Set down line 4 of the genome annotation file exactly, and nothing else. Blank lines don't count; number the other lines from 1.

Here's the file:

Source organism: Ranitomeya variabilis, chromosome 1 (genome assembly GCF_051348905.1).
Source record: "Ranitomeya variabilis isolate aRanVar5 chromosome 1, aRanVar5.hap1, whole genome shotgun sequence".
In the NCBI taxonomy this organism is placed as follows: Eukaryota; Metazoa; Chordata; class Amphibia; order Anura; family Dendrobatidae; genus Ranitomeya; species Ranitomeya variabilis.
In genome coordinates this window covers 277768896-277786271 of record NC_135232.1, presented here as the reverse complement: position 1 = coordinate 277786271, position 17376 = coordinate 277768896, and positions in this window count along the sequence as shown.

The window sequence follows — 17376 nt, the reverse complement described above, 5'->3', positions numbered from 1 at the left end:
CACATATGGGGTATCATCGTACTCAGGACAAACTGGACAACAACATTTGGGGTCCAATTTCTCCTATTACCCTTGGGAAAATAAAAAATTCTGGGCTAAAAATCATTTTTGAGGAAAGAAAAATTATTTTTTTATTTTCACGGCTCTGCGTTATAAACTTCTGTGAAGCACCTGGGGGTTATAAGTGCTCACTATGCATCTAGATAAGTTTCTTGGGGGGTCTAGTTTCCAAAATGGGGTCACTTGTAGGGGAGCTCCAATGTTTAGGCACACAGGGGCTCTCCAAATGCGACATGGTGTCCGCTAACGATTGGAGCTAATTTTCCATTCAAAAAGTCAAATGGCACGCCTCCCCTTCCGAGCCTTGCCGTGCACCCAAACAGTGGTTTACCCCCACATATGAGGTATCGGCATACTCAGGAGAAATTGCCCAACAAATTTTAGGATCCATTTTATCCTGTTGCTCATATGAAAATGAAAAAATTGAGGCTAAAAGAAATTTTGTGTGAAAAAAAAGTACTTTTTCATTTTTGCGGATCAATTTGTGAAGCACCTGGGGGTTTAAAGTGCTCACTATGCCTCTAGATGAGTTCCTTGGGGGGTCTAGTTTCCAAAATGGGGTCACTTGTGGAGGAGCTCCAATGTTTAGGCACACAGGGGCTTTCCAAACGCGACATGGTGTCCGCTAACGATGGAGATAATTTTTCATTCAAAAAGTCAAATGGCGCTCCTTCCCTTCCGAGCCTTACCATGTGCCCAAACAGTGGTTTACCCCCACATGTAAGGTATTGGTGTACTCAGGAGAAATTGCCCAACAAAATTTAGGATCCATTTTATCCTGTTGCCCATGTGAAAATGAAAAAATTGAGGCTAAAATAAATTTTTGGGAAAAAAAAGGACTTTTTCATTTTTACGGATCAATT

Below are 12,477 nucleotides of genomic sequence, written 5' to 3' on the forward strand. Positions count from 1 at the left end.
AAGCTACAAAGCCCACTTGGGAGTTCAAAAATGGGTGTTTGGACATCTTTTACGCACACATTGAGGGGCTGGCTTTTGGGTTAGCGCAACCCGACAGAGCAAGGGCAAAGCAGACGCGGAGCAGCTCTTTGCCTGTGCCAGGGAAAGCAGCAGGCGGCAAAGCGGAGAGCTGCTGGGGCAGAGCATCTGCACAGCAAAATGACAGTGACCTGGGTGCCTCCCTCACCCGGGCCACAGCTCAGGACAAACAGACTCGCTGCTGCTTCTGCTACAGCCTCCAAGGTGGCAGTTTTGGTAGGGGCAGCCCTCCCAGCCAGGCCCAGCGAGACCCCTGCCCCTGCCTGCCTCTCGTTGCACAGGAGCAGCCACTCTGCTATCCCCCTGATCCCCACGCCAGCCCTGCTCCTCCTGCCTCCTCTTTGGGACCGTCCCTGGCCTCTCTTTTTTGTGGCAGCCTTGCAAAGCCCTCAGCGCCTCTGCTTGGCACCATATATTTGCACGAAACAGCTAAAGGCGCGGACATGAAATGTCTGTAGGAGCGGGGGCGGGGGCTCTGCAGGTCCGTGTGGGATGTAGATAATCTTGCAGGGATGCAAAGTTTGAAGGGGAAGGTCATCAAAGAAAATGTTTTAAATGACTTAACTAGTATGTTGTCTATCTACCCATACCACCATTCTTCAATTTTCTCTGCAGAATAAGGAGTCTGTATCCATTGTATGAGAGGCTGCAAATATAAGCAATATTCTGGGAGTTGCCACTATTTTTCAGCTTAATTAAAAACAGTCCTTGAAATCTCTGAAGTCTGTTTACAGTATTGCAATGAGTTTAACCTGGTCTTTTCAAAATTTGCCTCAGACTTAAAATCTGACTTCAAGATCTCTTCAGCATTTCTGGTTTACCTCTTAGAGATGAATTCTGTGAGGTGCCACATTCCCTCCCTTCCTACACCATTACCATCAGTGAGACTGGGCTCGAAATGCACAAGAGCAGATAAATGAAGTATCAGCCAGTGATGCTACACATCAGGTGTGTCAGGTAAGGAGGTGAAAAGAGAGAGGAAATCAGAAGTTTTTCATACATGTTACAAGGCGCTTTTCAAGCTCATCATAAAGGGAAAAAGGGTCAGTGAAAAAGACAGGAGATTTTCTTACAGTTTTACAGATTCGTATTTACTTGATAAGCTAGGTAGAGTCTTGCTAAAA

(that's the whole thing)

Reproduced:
In genome coordinates this window covers 277768896-277786271 of record NC_135232.1, presented here as the reverse complement: position 1 = coordinate 277786271, position 17376 = coordinate 277768896, and positions in this window count along the sequence as shown.